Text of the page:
• Callum Farmer

What Have Human Rights Ever Done For Us?

Where are human rights, the rights bestowed upon human beings simply because they are human, to be found in the legal framework of the UK? Furthermore what do human rights laws even do? Having recently read Fake Law by the Secret Barrister, the term they use, “what have human rights ever done for us?”, a play on a classic Monty Python sketch, hit home and I feel is worth exploring further.

The UK has a long legal history of human rights. As early as 1215 Magna Carta established the rule of law. This means everyone is subjected to the law of the land, even the Monarchy. It also provided for fundamental rights including the right to a fair trial. The Bill of Rights 1689 further entrenched the rule of law within our constitution and provided for more civil liberties, protecting citizens from the tyranny of the Monarchy. Since, our human rights culture has continually grown and evolved in our common law and scattered constitution.

During World War Two it was Winston Churchill who first called for a Council of Europe and a European response to human rights. Following the war, the European Convention of Human Rights (ECHR) was put into motion, with the international treaty coming into force in 1953. Each state which has ratified the treaty is obligated under international law to protect the liberties and freedoms enshrined within it. In the wake of the atrocities witnessed during the Second World War, the ECHR was an assertive and collaborative effort to ensure nothing of that nature would happen again.

Contrary to the rhetoric that the ECHR unduly imports foreign values and laws into our way of life, not only is it the brainchild of a British Prime Minister, but British lawyers had a heavy hand in drafting it. Of note is Conservative MP and lawyer David Maxwell-Fyfe. Maxwell-Fyfe was also deputy prosecutor in the famous Nuremberg Trials (which saw the upper echelons of the Nazi regime tried for their crimes of war) and had a hand in drafting the United Nation’s Universal Declaration of Human Rights. His work saw British legal and cultural history not only at the table during the drafting of the treaty, but also woven into the treaty itself. Consequently arguments that our sovereignty is being threatened by the values and beliefs of continental bureaucrats should quickly disintegrate.

Importantly, both the ECHR and the European Court of Human Rights (ECtHR), the court in Strasburg which presides over it, are part of the Council of Europe. This is an organisation separate from the EU and boasts 47 member states compared to the EU’s 27. While Brexit itself will not result in the UK withdrawing from the Treaty, the UK’s human rights law is nonetheless becoming increasingly vulnerable. Many in the Vote Leave camp have long been sceptical of the amount of European influence the ECHR and HRA import into our legal and political lives.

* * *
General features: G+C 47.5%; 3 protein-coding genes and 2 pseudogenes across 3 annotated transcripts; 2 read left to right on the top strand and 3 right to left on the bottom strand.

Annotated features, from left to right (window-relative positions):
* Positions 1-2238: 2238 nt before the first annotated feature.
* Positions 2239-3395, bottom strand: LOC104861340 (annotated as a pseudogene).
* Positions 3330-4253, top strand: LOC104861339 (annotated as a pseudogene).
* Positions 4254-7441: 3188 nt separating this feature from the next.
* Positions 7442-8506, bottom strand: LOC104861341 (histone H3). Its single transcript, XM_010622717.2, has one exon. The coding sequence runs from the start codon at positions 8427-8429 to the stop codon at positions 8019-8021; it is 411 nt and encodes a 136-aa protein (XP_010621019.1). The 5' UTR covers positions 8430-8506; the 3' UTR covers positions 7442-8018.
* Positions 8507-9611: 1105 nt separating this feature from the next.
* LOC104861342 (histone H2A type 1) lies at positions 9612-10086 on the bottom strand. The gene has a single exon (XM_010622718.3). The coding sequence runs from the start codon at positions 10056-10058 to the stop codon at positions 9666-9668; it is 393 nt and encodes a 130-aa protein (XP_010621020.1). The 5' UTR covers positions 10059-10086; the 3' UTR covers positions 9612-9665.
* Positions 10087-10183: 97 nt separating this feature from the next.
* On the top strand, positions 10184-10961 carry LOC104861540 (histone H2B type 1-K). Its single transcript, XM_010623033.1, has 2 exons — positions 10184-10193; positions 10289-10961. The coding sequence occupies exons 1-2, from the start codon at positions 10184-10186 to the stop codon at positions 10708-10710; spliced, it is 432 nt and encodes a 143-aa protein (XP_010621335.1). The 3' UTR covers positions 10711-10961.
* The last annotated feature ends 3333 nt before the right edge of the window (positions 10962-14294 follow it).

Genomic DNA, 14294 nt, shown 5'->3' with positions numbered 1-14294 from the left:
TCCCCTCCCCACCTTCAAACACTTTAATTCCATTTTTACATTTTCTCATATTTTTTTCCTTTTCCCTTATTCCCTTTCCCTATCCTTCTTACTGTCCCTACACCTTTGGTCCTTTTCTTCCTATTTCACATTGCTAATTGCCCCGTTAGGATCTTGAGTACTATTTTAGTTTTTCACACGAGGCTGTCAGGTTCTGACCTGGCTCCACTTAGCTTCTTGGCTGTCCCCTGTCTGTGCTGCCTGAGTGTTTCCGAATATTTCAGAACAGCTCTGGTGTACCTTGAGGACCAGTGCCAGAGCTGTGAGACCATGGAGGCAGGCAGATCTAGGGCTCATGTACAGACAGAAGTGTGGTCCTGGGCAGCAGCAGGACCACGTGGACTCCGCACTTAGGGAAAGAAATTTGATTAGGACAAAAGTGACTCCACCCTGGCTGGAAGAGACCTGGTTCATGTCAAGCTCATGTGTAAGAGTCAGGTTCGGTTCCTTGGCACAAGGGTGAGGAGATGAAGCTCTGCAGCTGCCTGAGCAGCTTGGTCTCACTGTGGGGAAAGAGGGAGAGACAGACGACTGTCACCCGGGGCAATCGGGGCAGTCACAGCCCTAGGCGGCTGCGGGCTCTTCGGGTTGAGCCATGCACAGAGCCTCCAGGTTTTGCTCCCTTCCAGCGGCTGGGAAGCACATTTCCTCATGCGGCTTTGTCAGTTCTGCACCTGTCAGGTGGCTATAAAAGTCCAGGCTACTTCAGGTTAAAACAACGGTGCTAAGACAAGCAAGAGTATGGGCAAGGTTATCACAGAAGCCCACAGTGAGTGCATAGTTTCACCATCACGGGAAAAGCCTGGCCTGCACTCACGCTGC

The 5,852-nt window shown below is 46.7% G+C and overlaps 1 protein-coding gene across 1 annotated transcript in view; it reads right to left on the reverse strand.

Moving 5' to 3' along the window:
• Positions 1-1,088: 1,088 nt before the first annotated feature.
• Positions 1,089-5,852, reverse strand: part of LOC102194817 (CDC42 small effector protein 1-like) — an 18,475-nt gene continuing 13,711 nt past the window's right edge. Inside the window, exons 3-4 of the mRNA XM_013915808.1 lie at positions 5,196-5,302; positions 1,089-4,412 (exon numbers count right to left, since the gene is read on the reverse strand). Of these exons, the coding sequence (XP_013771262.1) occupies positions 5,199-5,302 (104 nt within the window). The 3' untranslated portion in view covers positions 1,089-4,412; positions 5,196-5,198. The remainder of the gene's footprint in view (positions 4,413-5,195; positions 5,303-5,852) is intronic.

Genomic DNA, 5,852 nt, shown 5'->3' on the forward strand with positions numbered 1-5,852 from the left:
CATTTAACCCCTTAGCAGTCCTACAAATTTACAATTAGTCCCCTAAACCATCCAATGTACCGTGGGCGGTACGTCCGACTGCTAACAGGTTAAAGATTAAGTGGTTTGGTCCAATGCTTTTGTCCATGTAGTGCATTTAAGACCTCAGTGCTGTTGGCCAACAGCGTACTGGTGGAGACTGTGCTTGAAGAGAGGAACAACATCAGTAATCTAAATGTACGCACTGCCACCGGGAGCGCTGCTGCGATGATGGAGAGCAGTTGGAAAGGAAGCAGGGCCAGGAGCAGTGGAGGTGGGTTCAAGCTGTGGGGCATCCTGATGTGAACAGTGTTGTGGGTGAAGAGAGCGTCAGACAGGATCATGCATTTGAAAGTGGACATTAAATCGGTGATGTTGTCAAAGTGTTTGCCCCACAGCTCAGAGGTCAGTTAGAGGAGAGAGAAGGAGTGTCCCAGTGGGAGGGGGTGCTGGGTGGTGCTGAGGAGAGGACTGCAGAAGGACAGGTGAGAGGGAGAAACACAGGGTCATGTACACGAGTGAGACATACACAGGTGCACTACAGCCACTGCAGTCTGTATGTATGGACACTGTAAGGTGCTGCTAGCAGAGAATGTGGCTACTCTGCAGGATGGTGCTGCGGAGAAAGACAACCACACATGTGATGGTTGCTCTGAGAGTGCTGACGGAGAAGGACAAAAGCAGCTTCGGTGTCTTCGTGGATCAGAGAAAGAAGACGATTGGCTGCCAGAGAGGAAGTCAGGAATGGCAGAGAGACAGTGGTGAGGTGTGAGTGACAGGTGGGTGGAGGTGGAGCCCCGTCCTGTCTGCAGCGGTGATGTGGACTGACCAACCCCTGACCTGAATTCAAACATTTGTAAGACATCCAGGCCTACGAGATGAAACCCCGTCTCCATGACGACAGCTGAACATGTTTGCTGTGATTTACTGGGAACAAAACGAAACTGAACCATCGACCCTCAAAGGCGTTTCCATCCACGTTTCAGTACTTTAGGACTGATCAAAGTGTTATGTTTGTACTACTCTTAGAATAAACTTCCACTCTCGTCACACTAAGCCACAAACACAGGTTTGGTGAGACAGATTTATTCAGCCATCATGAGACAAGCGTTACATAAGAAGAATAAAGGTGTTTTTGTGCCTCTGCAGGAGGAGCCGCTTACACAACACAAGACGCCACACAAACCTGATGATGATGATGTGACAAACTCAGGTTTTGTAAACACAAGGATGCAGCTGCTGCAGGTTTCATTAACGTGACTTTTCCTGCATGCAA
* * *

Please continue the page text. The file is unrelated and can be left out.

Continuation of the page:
Until 2000 the ECHR was the main source of human rights law in the UK. In 1998, under New Labour, the Human Rights Act 1998 (HRA) was conceived, coming into force in October 2000. When before grieved citizens had to take their claims under the ECHR to Strasbourg, an expensive and timely process, the HRA transposed the contents of the ECHR into domestic law. The result: UK courts can now protect and uphold the rights guaranteed by the ECHR to UK citizens. This created strong and accessible means for individuals to protect their rights from abuse at the hand of the state and its subsidiaries.

As a result a significant step was taken towards improving access to justice with respect to human rights. In addition it enshrined an inherently British conception of rights into domestic law.

It should be noted that since the HRA came into force the number of ECtHR judgments against the UK has decreased dramatically from 6.8% in 2001 to 0.2% in 2017. While this will be due in part to more cases now being heard in domestic courts, there is nonetheless reason to believe this suggests the HRA has increased the compliance of public authorities and consequently bolstered human rights in the UK. Furthermore this subsequently holds that 99.8% of cases fall in favour of the UK which strongly undermines the contention that the ECtHR is waging a “war on British justice”. As such one may also question why for some the ECHR and ECtHR are enemies of the UK and its people.

While the government has made promises of ongoing commitment to the ECHR, their words have been hollowed by the political right’s long held eurosceptic suspicion of the HRA. As long ago as 2006, David Cameron pledged the Conservatives would repeal and replace the HRA with a “modern Bill of Rights”. Over the last decade and a half this has become known as a British Bill of Rights (BBoR), somewhat paradoxically given the aforementioned inherently British nature of the ECHR which the HRA imports.